Thursday, December 6, 2018

December Newsletter

Crisis Negotiation Newsletter
December 2018 | 

Hello all,

Here's the latest edition of the newsletter. First, happy holidays to everyone. Regardless of what you celebrate (or don't), I'm sending my best to everyone. 

The holidays can also though be a tough time for some - especially law enforcement personnel and others working in crisis incidents. Make sure you look after yourself. You matter. 

Take a moment to check out some resources [HERE]. For example, did you know that the great organization, Crisis Text Line, has set up a special keyword specific for law enforcement officers in a personal crisis? By texting BLUE to 741741 (U.S. only), you'll be connected to a crisis counselor that will only know you are a law enforcement officer somewhere in the U.S. needing a bit of help. It's 24/7, free, and confidential. 

Moving along, there's plenty of information (as usual!) in this month's newsletter. I'll update the calendar next month for 2019 trainings. I'm also working on some interesting research that can also serve as a way for your teams to stay sharp with their skills. I'll share more next month but as a preview, one study includes a terrorism element while another is regarding texting.  

With us currently in the holiday season ("silly season" for my Aussie friends), part of self-care is taking the time to take care of ourselves away from the world of crisis. From that perspective, the last entry of this newsletter is a few non-HNT related books that I recommend. Yes, I have read them and that's why I'm recommending them.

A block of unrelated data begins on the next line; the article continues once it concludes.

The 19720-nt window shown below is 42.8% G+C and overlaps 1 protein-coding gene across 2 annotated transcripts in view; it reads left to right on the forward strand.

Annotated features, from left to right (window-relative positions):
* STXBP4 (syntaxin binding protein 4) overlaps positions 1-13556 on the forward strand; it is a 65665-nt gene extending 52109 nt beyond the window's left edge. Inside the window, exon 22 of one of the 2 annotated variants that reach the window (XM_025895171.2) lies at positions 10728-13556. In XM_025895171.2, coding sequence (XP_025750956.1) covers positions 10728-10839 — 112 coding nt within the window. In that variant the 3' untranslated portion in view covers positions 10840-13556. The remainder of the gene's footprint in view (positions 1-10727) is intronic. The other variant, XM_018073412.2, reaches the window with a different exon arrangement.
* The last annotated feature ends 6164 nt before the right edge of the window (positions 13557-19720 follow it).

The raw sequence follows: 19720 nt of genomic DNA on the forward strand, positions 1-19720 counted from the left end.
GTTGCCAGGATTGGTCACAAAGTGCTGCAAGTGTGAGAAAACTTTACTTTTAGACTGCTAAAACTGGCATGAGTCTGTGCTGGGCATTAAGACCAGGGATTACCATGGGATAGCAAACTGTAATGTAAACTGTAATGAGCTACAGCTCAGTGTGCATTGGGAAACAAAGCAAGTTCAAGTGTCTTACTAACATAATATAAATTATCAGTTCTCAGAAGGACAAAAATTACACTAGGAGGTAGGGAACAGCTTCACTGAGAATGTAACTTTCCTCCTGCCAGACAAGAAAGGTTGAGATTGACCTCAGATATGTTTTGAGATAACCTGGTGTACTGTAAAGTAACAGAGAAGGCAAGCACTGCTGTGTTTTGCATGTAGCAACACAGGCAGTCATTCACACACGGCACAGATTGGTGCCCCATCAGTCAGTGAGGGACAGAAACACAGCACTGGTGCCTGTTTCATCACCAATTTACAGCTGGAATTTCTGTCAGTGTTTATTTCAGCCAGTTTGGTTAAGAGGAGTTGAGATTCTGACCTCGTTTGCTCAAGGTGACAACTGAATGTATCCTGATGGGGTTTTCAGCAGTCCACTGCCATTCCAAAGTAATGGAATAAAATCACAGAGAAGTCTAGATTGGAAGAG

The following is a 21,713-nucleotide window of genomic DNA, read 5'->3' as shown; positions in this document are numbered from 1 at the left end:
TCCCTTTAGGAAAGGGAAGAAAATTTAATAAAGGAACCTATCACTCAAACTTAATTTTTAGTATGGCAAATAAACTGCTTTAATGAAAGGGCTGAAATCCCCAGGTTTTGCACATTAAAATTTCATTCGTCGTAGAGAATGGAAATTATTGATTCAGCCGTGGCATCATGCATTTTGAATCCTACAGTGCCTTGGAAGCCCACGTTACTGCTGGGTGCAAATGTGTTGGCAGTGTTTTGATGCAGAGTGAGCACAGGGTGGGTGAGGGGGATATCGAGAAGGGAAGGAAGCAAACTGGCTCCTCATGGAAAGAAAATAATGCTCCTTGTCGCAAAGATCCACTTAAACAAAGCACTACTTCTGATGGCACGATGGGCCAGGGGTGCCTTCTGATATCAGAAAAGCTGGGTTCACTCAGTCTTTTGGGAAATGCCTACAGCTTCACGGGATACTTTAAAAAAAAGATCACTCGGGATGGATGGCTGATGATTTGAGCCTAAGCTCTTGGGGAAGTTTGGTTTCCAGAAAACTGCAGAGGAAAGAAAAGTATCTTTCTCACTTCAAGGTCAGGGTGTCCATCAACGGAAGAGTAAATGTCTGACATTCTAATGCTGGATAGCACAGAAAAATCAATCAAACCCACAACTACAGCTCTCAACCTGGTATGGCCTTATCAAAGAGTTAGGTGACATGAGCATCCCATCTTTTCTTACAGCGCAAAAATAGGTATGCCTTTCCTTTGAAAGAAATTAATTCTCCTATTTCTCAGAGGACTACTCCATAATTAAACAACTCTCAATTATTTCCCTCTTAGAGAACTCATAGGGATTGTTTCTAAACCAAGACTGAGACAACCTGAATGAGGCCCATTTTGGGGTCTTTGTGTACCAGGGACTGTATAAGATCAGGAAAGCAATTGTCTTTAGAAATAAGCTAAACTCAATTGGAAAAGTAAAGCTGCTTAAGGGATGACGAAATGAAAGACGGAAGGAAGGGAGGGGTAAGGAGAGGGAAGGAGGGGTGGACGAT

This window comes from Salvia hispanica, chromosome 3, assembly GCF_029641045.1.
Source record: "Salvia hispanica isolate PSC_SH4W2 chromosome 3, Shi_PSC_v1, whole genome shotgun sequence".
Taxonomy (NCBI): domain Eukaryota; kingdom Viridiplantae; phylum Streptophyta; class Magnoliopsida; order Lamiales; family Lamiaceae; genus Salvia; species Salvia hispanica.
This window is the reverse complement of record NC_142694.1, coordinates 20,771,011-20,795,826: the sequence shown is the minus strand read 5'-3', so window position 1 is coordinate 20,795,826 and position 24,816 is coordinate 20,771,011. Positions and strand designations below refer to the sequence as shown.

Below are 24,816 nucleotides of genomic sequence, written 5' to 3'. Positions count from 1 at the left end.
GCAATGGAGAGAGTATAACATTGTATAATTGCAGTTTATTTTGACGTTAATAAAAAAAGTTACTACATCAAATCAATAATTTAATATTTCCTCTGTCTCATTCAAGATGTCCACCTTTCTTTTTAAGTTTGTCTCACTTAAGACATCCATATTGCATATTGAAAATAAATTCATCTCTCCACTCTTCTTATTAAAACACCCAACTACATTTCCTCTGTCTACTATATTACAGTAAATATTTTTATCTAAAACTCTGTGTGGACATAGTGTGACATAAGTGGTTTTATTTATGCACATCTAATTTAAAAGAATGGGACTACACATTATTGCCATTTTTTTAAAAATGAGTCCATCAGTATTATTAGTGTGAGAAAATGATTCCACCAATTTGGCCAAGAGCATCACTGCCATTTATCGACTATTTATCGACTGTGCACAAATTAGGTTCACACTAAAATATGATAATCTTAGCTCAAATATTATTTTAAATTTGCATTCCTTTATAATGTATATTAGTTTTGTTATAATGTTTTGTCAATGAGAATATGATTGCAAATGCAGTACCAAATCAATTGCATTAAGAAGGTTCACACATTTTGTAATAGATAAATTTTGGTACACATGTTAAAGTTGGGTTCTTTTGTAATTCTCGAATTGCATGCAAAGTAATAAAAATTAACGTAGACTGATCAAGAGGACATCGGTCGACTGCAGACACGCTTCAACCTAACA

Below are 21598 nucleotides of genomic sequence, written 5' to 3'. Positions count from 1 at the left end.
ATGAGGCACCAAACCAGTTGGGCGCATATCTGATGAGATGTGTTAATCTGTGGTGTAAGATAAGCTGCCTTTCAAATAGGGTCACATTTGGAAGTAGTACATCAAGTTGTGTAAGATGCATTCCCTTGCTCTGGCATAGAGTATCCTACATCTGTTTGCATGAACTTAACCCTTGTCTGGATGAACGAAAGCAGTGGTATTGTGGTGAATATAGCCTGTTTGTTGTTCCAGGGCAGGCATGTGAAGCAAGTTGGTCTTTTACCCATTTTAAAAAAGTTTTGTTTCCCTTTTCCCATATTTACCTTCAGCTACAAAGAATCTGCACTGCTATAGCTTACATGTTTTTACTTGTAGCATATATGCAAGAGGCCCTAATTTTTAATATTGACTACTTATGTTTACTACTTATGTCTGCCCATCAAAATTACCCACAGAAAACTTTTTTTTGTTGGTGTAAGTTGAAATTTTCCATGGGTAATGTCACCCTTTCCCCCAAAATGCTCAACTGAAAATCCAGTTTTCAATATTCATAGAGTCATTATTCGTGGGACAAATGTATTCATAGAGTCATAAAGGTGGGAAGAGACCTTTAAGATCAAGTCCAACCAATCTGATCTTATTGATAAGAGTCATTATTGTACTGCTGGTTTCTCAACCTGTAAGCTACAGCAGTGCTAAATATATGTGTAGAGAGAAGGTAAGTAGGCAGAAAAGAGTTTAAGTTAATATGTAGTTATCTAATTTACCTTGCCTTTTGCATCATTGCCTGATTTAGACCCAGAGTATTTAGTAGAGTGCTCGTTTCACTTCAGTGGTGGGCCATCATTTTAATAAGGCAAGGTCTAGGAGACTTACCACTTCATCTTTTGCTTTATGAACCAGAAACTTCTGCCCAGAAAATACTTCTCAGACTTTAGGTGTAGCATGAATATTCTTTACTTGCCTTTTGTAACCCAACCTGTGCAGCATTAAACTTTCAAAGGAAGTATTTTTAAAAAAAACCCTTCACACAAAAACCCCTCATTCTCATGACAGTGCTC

As always, feel free to pass this along to anyone and let them know they can sign up too if they would like to get it. 

Finally, again I wish everyone and their families a happy holidays and new year!

Thank you,


(as always, make sure to check out for stories while you wait for the next newsletter)

1. After a suicide, here’s what happens to the people left behind

Loss survivors – the close family and friends left behind after a suicide – number six to 32 for each death, according to the Centers for Disease Control and Prevention, meaning that in 2017 alone, as many as 1.5 million people unwillingly became part of this group.
They are forced to cope with the loss of a loved one and navigate uncertain futures, often caring for confused children as they struggle to accept they may never know "why."
"After his death, I cannot say that I was suicidal, but I can remember being in so much emotional pain that I would think, 'I really don’t want to wake up,'" Ruocco said. "Because you can’t figure out how to live your life with this kind of grief."

Read more [HERE]. 

2. Q&A: Kidnapping and extortion: Just another day at the office

Q: Do you have any special “tricks” to save kidnap victims
A: Basically, we take over the situation and do the negotiations. I don’t know if I’d call our techniques “tricks.” We try to get into the perpetrators’ minds and determine what they really want. Experience is important, as is learning the “do’s” and “don’ts,” and doing more of the “do’s.” Keeping our clients — not happy, because they won’t be happy — but satisfied, is important.